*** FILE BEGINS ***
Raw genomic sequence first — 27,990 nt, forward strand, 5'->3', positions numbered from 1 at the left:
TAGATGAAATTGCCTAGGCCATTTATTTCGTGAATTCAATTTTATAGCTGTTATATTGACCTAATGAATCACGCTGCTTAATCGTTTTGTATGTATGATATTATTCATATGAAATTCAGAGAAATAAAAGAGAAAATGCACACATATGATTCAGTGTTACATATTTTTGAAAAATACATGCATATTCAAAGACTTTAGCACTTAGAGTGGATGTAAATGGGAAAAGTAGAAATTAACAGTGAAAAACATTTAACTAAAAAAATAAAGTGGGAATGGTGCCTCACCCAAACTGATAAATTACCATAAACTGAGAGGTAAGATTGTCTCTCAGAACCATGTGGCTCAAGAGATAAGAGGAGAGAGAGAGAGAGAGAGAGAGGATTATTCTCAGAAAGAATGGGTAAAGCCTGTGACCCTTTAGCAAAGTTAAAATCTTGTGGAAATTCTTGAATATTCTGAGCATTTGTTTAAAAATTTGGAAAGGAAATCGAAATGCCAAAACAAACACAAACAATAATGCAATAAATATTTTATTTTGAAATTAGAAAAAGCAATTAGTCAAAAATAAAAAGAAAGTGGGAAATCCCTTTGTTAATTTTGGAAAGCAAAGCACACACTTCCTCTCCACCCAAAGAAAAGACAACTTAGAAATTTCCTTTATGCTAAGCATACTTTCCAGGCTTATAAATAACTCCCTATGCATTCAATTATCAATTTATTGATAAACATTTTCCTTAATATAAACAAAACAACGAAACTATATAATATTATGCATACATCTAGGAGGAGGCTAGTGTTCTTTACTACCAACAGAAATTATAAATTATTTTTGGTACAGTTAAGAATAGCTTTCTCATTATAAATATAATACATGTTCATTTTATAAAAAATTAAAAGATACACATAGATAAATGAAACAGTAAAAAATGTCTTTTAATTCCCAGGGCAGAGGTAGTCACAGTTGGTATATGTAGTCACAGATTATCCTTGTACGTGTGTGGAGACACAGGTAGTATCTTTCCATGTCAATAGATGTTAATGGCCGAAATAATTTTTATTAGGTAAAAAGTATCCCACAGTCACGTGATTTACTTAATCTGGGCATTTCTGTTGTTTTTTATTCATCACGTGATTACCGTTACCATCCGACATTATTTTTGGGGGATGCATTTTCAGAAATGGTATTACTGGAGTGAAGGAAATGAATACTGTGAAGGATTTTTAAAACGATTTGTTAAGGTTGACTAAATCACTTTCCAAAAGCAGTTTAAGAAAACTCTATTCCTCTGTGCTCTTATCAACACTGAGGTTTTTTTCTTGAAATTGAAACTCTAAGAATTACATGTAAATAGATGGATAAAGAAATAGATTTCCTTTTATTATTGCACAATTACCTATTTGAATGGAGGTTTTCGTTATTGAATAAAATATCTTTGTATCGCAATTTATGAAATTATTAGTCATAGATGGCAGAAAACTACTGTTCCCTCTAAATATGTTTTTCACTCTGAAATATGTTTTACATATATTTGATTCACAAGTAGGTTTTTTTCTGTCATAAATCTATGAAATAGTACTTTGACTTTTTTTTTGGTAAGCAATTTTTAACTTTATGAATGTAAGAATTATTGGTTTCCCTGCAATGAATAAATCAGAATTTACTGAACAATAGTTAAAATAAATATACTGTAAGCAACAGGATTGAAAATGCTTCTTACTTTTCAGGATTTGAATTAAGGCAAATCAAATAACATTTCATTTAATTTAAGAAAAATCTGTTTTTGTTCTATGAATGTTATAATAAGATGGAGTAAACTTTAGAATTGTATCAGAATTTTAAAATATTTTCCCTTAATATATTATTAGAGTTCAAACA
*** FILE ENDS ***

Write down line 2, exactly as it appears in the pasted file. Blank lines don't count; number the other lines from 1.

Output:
TAGATGAAATTGCCTAGGCCATTTATTTCGTGAATTCAATTTTATAGCTGTTATATTGACCTAATGAATCACGCTGCTTAATCGTTTTGTATGTATGATATTATTCATATGAAATTCAGAGAAATAAAAGAGAAAATGCACACATATGATTCAGTGTTACATATTTTTGAAAAATACATGCATATTCAAAGACTTTAGCACTTAGAGTGGATGTAAATGGGAAAAGTAGAAATTAACAGTGAAAAACATTTAACTAAAAAAATAAAGTGGGAATGGTGCCTCACCCAAACTGATAAATTACCATAAACTGAGAGGTAAGATTGTCTCTCAGAACCATGTGGCTCAAGAGATAAGAGGAGAGAGAGAGAGAGAGAGAGAGGATTATTCTCAGAAAGAATGGGTAAAGCCTGTGACCCTTTAGCAAAGTTAAAATCTTGTGGAAATTCTTGAATATTCTGAGCATTTGTTTAAAAATTTGGAAAGGAAATCGAAATGCCAAAACAAACACAAACAATAATGCAATAAATATTTTATTTTGAAATTAGAAAAAGCAATTAGTCAAAAATAAAAAGAAAGTGGGAAATCCCTTTGTTAATTTTGGAAAGCAAAGCACACACTTCCTCTCCACCCAAAGAAAAGACAACTTAGAAATTTCCTTTATGCTAAGCATACTTTCCAGGCTTATAAATAACTCCCTATGCATTCAATTATCAATTTATTGATAAACATTTTCCTTAATATAAACAAAACAACGAAACTATATAATATTATGCATACATCTAGGAGGAGGCTAGTGTTCTTTACTACCAACAGAAATTATAAATTATTTTTGGTACAGTTAAGAATAGCTTTCTCATTATAAATATAATACATGTTCATTTTATAAAAAATTAAAAGATACACATAGATAAATGAAACAGTAAAAAATGTCTTTTAATTCCCAGGGCAGAGGTAGTCACAGTTGGTATATGTAGTCACAGATTATCCTTGTACGTGTGTGGAGACACAGGTAGTATCTTTCCATGTCAATAGATGTTAATGGCCGAAATAATTTTTATTAGGTAAAAAGTATCCCACAGTCACGTGATTTACTTAATCTGGGCATTTCTGTTGTTTTTTATTCATCACGTGATTACCGTTACCATCCGACATTATTTTTGGGGGATGCATTTTCAGAAATGGTATTACTGGAGTGAAGGAAATGAATACTGTGAAGGATTTTTAAAACGATTTGTTAAGGTTGACTAAATCACTTTCCAAAAGCAGTTTAAGAAAACTCTATTCCTCTGTGCTCTTATCAACACTGAGGTTTTTTTCTTGAAATTGAAACTCTAAGAATTACATGTAAATAGATGGATAAAGAAATAGATTTCCTTTTATTATTGCACAATTACCTATTTGAATGGAGGTTTTCGTTATTGAATAAAATATCTTTGTATCGCAATTTATGAAATTATTAGTCATAGATGGCAGAAAACTACTGTTCCCTCTAAATATGTTTTTCACTCTGAAATATGTTTTACATATATTTGATTCACAAGTAGGTTTTTTTCTGTCATAAATCTATGAAATAGTACTTTGACTTTTTTTTTGGTAAGCAATTTTTAACTTTATGAATGTAAGAATTATTGGTTTCCCTGCAATGAATAAATCAGAATTTACTGAACAATAGTTAAAATAAATATACTGTAAGCAACAGGATTGAAAATGCTTCTTACTTTTCAGGATTTGAATTAAGGCAAATCAAATAACATTTCATTTAATTTAAGAAAAATCTGTTTTTGTTCTATGAATGTTATAATAAGATGGAGTAAACTTTAGAATTGTATCAGAATTTTAAAATATTTTCCCTTAATATATTATTAGAGTTCAAACA